Thursday, November 6, 2008

Poe Triple Feature..

This was a "three in one" DVD I got from Netflix, all starring Bela Lugosi. Two of them also starred Boris Karloff, who was referred to as "Karloff" and got top billing which must of royally pissed off Lugosi. Although everyone says the two men were friends and got along very well, Lugosi knew he made a HUGE mistake when he turned down the role of Frankenstein and let that upstart Karloff nab it. Anyway, the first film, the Raven, resembles Poe's poem in that there is a raven in it, although it is just a statue. Released in 1936, many call it Lugosi's best performance outside of Dracula. And he is very creepy as a Poe obsessed surgeon who builds torture devices for fun. Karloff plays a criminal on the run who Lugosi "blackmails" into helping him off the family of the woman he loves. By blackmail I mean he disfigures his face a refuses to fix it until his diabolical plan is complete. Some dark shit for 1936. No wonder it was films like this, with the themes of torture, revenge, and disfigurement that led to a ban on horror films in England. Those Brits are so uptight.

The next film, "Murders in the Rue Morgue" resembles Poe's story the most, but that is not saying much. The focus moves away from the detectives (Poe's story is said to be the first "detective" story) and to a new character, played by Lugosi. Lugosi's character is, of course, a mad doctor who dreams of creating some kind of human/ape hybrid. Of course he needs whores to inject with ape blood, and they all die, hence the murders. That is not, of course, in Poe's short story.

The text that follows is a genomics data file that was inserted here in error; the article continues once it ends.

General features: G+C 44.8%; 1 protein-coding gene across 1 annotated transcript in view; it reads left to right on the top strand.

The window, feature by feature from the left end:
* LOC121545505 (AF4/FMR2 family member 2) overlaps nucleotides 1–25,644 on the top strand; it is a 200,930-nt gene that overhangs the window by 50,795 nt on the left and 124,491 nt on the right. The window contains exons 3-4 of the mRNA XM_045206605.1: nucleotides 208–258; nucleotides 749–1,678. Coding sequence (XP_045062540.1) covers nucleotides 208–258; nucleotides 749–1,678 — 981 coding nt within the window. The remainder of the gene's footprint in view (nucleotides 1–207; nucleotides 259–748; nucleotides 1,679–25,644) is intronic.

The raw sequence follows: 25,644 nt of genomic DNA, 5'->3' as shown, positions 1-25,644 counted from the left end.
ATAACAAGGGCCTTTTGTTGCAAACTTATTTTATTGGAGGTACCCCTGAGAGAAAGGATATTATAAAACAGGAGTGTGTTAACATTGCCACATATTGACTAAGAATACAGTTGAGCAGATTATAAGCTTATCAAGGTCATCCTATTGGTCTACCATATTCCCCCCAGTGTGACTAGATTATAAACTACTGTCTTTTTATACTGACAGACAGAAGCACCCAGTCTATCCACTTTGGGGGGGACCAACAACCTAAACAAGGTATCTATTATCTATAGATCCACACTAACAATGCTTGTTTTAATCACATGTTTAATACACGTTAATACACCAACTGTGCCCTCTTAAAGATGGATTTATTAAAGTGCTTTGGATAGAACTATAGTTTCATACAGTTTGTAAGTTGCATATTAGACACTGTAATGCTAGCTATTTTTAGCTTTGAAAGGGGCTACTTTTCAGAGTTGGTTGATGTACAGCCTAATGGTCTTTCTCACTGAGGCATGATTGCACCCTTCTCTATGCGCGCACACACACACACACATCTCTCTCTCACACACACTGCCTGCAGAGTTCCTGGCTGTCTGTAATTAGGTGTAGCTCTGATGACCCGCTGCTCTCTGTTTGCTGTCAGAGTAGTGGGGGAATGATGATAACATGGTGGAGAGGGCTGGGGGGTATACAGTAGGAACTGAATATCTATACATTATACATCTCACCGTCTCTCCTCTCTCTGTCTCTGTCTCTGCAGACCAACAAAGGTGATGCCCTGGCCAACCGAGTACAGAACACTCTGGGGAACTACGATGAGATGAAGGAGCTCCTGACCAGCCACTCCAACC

Finally, the most disturbing is "The Black Cat," which is an art deco nightmare. This movie is so twisted it features kitty-cats getting shot (they had to tie it into the title somehow: Lugosi's character is deathly afraid of cats and kills them. He is the good guy.) Satan worship, war criminals, dead women being preserved in tanks and being put on display, and a "skinning" scene are other highlights of this film. The "skinning" is left to the imagination of course, but it still freaked me out. I am amazed that they got away with all of this in 1934! This was the best film of the bunch, and it too, in no way, resembles Poe's short story. Poe's "Black Cat" is actually one of his creepiest, in my humble opinion. They could have filmed the complete story and it would still be as freaky as hell.
Anyway, I am taking a break from Lugosi and Karloff for a while. I am all about Vincent Price now. I taped about 20 films over Halloween week and the majority of them star Price. Do you know that he never got a dime for his "rap" on Thriller? MJ is a bastard. Also, when you spellcheck, it is going to insist that "Satan" be capitalized.

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